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Helen Kent
Helen Kent

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Codecademy - CSS 5: Display and Positioning

What i've learnt from the display and positioning lesson of Codecademy's CSS course.

  • For a site with no CSS, the browser will just render elements from left to right and top to bottom. Using CSS, you can position elements where you'd like them.

Position Property

  • To start with, we can do this with the properties position, display, z-index, float and clear.
  • You can change an elements position by changing its position property. In the example we're shown block level elements (boxes) that create a box the full width of it parent element and they stop any other element being in is horizontal space (nothing can be next to it)
  • There are four possible values for the position property. These are:
    • static (this is the default value and just means it'll be on the left, so it doesn't actually need to be specified)
    • relative
    • absolute
    • fixed


.question {
  text-align: center;
  position: relative;
  top: 40px;
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  • If you choose the relative value for the position property, it means you can then specify, the top, bottom, left or right movements of that element from where it would normally be if it was static.
  • Important to remember:
    • top - moves the element down.
    • bottom - moves the element up.
    • left - moves the element right.
    • right - moves the element left.


  • When an element’s position is set to absolute all other elements on the page will ignore it and act like it is not there. The element will be positioned relative to its closest positioned parent element.


  • When you set an element's position to fixed it means that wherever you set it on the page, it will not move when the user scrolls. This is often used for navbars.


  • You can use the z-index property to basically state which element will be on top of another (overlap)
  • Z-index does not work on static elements, so you'd need to set the position to relative (or absolute or fixed?)
  • The greater the integer you set the z-index as, the further forward it will be. So an element with a z-index of 2 would overlap an element whose z-index was 1.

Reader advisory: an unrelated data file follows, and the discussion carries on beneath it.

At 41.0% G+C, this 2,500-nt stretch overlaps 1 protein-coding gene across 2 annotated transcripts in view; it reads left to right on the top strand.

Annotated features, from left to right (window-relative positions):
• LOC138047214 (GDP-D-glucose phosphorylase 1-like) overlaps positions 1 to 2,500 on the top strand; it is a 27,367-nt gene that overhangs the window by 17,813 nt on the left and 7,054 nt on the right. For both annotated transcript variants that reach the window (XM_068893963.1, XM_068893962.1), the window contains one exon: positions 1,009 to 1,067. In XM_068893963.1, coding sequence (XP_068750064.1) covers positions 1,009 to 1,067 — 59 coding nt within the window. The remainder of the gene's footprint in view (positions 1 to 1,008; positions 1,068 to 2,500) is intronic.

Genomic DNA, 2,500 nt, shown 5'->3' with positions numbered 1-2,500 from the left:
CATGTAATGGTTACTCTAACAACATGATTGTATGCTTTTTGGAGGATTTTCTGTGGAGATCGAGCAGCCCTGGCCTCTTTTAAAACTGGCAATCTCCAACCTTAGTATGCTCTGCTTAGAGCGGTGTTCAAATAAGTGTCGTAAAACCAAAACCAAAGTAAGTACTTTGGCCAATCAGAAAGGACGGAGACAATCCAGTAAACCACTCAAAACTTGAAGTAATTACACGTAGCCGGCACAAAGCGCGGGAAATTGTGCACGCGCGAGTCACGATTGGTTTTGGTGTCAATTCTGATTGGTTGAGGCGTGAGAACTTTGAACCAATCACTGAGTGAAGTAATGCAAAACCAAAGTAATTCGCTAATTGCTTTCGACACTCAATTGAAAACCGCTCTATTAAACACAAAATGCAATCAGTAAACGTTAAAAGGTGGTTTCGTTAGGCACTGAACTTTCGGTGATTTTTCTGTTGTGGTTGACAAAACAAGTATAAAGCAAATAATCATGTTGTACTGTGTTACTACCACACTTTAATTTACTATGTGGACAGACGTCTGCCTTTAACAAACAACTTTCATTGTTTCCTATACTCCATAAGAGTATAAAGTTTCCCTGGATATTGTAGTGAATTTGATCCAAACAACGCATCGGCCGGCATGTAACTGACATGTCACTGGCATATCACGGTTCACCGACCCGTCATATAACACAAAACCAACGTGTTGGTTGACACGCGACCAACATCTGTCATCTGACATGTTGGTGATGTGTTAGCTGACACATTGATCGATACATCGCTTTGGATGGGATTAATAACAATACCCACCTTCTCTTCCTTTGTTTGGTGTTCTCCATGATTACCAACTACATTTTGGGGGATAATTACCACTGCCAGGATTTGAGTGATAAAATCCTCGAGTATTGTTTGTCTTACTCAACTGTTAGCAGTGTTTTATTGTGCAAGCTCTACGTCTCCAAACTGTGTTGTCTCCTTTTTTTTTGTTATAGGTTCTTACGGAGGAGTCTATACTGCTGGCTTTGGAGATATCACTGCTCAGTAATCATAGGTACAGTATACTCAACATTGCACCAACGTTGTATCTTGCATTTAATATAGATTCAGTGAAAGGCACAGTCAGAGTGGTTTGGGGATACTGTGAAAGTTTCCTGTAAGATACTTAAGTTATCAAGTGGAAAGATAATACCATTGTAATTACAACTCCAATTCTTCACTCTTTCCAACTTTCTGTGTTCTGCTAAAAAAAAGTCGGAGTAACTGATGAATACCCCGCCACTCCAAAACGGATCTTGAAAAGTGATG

.box-bottom {
  background-color: DeepSkyBlue;
  position: absolute;
  top: 20px;
  left: 50px;
  z-index: 1;
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Display Property

  • HTML elements historically were categorized as either "block-level" elements or "inline" elements. Inline elements are those which only occupy the space bounded by the tags defining the element (so they don't take up a whole line).
  • The Mozilla Inline elements page explains this well.
  • The default display for some elements is inline because they take up so little space and they can share a line with others eg. the a tag doesn't need a whole line of its own.

  • There are three values for the display property:

    • inline (elements do not take up a whole line, they render within a line with other elements, e.g. an a tag link.)
    • block (elements take up a whole horizontal line, e.g. a p tag) List of block elements
    • inline-block (Inline-block display combines features of both inline and block elements. Inline-block elements can appear next to each other and we can specify their dimensions using the width and height properties.)
.rectangle {
  display: inline-block;
  width: 200px;
  height: 300px;
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  • The inline block display was used in an example to put navbar elements next to each other rather than one on top of the other.


  • Float allows you to simply move an element as far left or as far right as it can go.
  • This works for static and relative positioned elements.
  • Floated elements must have a width specified otherwise, it will assume the full width of its containing element, and so changing the float value will not seem to change much.
.box-bottom {
  background-color: DeepSkyBlue;
  float: right;
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  • Sometimes using the Float property can mean that other elements bump into each other and they look strange!
  • You can use clear to specify how elements should behave when they bump into each other.
  • The clear property can take on the following values:
    • left — the left side of the element will not touch any other element within the same containing element.
    • right — the right side of the element will not touch any other element within the same containing element.
    • both — neither side of the element will touch any other element within the same containing element.
    • none — the element can touch either side.
div {
  width: 200px;
  float: left;

div.special {
  clear: left;
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That's all for display and positioning! So glad to finally understand how to move elements around on a page...have actually been wondering about that for a while!

Top comments (2)

marvlm profile image

Hi Helen. Happy new year. Thanks for sharing your conclusions of each lesson, I have read them all today and they have helped me understand a lot of concepts.

helen8297 profile image
Helen Kent

Thank you for letting me know! Lovely to know they’ve helped you 😁 x